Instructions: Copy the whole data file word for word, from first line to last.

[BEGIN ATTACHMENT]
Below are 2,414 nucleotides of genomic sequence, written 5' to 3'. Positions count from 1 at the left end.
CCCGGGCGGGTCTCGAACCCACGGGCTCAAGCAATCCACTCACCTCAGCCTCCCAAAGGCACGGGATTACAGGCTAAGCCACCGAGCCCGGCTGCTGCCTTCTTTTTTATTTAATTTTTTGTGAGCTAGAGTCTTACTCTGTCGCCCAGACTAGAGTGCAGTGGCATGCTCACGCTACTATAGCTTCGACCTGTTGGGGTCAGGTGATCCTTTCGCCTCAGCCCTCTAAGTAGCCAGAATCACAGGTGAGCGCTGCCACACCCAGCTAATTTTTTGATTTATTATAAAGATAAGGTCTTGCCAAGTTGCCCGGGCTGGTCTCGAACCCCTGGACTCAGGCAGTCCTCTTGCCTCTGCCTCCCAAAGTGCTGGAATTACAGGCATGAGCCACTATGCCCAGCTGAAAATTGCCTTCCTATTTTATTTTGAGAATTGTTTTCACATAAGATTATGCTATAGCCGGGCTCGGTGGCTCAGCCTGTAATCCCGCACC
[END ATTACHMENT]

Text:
Below are 2,414 nucleotides of genomic sequence, written 5' to 3'. Positions count from 1 at the left end.
CCCGGGCGGGTCTCGAACCCACGGGCTCAAGCAATCCACTCACCTCAGCCTCCCAAAGGCACGGGATTACAGGCTAAGCCACCGAGCCCGGCTGCTGCCTTCTTTTTTATTTAATTTTTTGTGAGCTAGAGTCTTACTCTGTCGCCCAGACTAGAGTGCAGTGGCATGCTCACGCTACTATAGCTTCGACCTGTTGGGGTCAGGTGATCCTTTCGCCTCAGCCCTCTAAGTAGCCAGAATCACAGGTGAGCGCTGCCACACCCAGCTAATTTTTTGATTTATTATAAAGATAAGGTCTTGCCAAGTTGCCCGGGCTGGTCTCGAACCCCTGGACTCAGGCAGTCCTCTTGCCTCTGCCTCCCAAAGTGCTGGAATTACAGGCATGAGCCACTATGCCCAGCTGAAAATTGCCTTCCTATTTTATTTTGAGAATTGTTTTCACATAAGATTATGCTATAGCCGGGCTCGGTGGCTCAGCCTGTAATCCCGCACC